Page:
Intercultural Communication/INT

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Identity Negotiation according to Dr. Stella Ting-Toomey[edit | edit source]

Stella Ting-Toomey applied the concept of Identity Negotiation on the field of intercultural communication. Based on her cross-cultural-face-negotiation-theory, Ting-Toomey argued that identity negotiation is the precondition for successful intercultural communication.

Ting-Toomey argues that the effective identity negotiation process depends on various aspects which influence each other and therefore determine the degree to which an individual is able to manage intercultural communication. In her theory Ting-Toomey states that every human being has so called “multiple self identity images” like for instance cultural, social or personal identity images which exert influence both on peoples` communicative motivation and the sense of identity coherence which is also resultant from a low or rather high personal self-esteem. Beside the motivation to communicate and a person’s identity coherence, cognitive, affective as well as behavioural resourcefulness additionally affect the negotiation process: How mindful is a person? To what extent are people able to manage reactive emotions or the self-esteem? According to Ting Toomey all those aspects have impact on the process of identity negotiation. Moreover this process does not only involve interactive identity confirmation but also coordination a well as interactive identity attunment, which can be seen as essential precondition for successful intercultural communication.

Ting-Toomey emphasized that “the effective identity negotiation process between two interactants in a novel communication episode” is an important basis for intercultural communication competence. Therefore, Ting-Toomey postulates eight assumptions:

  • Everyone has multiple images concerning a sense of self;
  • Cultural variability influences the sense of self;
  • Self-identification involves security and vulnerability;
  • Identity boundary regulation motivates behavior;
  • Identity boundary regulation involves a tension between inclusion and differentiation;
  • Individuals try to balance self, other, and group memberships;
  • Managing the inclusion-differentiation dialectic influences the coherent sense of self and;
  • A coherent sense of self influences individual’s communication resourcefulness (i.e., “the knowledge and ability to apply cognitive, affective, and behavioral resources appropriately, effectively, and creatively in diverse interaction situations”.

Ting-Toomey included 20 propositions in the identity negotiation theory:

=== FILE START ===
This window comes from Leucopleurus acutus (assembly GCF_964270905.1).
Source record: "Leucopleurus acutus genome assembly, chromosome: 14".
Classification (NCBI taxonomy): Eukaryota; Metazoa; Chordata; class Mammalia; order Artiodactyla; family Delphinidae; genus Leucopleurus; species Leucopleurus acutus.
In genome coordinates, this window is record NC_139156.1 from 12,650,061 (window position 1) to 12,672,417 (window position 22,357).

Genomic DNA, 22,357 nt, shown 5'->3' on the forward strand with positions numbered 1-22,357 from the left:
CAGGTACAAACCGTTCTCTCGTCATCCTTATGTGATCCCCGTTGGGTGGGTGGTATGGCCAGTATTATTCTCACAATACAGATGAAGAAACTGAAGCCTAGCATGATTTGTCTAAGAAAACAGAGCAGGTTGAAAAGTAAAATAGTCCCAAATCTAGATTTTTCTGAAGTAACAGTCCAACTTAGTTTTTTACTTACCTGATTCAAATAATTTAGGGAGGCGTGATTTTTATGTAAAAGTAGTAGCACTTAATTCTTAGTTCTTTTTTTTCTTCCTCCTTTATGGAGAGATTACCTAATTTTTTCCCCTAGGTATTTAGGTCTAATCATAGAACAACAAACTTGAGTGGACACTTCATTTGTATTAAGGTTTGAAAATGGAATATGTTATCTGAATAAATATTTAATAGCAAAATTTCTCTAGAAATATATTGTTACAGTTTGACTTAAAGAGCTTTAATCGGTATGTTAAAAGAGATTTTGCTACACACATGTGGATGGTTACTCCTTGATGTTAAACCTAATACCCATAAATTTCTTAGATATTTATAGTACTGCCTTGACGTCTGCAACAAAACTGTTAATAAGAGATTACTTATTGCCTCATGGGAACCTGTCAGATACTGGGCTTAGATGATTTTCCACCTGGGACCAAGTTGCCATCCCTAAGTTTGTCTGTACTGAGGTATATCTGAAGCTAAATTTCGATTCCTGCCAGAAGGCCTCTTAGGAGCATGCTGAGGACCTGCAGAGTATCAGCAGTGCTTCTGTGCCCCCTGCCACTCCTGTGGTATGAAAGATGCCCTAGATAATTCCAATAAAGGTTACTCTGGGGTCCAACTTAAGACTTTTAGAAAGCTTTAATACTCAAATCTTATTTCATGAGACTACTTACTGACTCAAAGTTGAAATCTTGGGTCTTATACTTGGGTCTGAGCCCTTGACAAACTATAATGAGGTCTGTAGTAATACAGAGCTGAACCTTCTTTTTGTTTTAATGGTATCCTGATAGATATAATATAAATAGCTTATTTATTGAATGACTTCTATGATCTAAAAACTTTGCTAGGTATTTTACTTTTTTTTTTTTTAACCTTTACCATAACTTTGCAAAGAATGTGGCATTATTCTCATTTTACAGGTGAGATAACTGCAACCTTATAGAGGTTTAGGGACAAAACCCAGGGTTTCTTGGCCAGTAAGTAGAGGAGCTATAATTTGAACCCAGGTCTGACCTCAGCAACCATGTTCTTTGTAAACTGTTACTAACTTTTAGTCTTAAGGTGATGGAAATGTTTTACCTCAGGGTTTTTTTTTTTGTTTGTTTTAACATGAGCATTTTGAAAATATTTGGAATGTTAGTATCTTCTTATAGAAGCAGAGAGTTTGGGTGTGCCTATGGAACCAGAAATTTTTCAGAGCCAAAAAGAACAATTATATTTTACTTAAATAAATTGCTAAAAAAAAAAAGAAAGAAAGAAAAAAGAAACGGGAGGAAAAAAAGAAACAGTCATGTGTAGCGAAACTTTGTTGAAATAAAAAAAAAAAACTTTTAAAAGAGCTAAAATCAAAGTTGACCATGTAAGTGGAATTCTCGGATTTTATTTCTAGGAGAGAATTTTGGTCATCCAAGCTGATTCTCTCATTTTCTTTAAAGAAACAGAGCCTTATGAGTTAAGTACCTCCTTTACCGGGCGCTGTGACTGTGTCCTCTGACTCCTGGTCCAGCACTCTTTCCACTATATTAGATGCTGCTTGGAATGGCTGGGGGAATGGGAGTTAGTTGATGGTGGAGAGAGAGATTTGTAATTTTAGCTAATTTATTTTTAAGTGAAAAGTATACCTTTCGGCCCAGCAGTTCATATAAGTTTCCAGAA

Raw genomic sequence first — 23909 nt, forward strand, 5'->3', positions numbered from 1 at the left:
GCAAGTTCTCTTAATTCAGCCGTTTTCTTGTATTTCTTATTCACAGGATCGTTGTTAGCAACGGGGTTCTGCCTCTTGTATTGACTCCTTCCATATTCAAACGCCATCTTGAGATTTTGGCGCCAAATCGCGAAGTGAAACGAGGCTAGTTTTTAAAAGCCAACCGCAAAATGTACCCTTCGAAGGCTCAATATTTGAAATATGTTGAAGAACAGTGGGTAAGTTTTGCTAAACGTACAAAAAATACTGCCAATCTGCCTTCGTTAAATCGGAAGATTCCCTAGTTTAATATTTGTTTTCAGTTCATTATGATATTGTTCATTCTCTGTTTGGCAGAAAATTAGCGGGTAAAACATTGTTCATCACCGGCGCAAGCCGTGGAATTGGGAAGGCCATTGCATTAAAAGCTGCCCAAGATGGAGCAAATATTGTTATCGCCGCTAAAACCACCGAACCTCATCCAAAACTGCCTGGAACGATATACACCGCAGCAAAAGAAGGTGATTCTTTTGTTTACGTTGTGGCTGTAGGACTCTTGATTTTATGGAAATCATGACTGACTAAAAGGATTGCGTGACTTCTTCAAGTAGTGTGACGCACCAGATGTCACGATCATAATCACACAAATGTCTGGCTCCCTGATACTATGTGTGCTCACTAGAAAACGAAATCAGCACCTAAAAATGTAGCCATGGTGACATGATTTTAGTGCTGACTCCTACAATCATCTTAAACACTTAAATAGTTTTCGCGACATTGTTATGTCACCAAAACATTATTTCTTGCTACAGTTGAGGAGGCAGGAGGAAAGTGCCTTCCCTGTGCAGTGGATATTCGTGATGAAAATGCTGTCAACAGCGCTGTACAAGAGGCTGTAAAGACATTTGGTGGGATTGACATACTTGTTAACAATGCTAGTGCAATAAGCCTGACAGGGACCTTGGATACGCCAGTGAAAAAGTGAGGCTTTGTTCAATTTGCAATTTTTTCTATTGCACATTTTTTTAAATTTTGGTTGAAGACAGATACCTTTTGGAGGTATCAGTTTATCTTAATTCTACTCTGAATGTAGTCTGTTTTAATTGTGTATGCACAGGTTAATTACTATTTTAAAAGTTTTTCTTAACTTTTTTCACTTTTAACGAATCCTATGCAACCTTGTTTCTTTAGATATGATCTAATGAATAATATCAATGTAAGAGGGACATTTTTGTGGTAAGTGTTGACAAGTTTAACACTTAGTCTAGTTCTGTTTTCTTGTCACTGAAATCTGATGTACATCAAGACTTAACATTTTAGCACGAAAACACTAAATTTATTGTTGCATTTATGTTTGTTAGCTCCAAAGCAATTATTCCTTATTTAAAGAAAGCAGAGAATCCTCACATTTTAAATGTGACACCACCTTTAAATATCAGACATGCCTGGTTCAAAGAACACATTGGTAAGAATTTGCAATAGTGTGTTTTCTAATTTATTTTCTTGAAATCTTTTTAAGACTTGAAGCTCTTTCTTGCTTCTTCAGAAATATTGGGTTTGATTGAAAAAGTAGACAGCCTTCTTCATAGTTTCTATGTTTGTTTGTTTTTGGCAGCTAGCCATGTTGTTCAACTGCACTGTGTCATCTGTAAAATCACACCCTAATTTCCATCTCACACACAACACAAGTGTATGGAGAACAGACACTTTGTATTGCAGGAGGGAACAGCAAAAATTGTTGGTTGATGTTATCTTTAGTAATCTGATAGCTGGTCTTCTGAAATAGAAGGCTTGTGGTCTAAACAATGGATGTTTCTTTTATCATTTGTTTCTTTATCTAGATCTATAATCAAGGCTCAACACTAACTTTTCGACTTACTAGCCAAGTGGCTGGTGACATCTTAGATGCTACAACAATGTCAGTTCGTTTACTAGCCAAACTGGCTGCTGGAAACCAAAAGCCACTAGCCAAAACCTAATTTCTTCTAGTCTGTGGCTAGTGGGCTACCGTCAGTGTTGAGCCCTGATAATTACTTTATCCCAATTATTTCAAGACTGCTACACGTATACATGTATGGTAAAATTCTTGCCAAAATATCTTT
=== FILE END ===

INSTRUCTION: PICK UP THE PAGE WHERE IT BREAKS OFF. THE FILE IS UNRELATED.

• The more secure individuals’ self-identifications are, the more they are open to interacting with members of other cultures. (P1)
  • The more vulnerable individuals feel, the more anxiety they experience in these interactions. (P2)
  • Individuals’ vulnerability is affected by their needs for security. (P3)
  • The more individuals need inclusion, the more they value ingroup and relational boundaries. (P4)
  • The more individuals need differentiation, the more distance they place between the self and others. (P5)
  • Individuals’ resourcefulness in negotiating identities is affected by effectively managing the security-vulnerability (P6)
  • and inclusion-differentation dialectics. (P7)
  • The more secure individuals`self-identifications, the greater their identity coherence (P8) and global self-esteem. (P9)
  • The greater individuals’ self-esteem (P10) and the greater their membership collective esteem (P11), the more resourceful they are when interacting with strangers.
  • Individuals`s motivation to communicate with strangers influences the degree to which they seek out communication resources (P12)
  • The greater individuals`cognitive (P13), affective (P14), and behavioural resourcefulness (P15), the more effective they are in identity negotioation.
  • The more diverse individuals` communication resources are, the more effective they are in interactive identity confirmation (P16), coordination (P17), and attunement (P18).
  • Finally, the more diverse individuals` communication resources, the more flexible they are in “co-creating interactive goals”(P19) and “in developing mutual indentity meanings and comprehensibility”(P20) (Ting Toomey, 1993, p.110)

References[edit | edit source]

  • Ting-Toomey, S. (1993). Communication resourcefulness: An identity-negotiation perspective. In R. Wiseman & J. Koester (Eds.), Intercultural communication competence (pp. 72-111). Newbury Park, CA: Sage.

Further Reading[edit | edit source]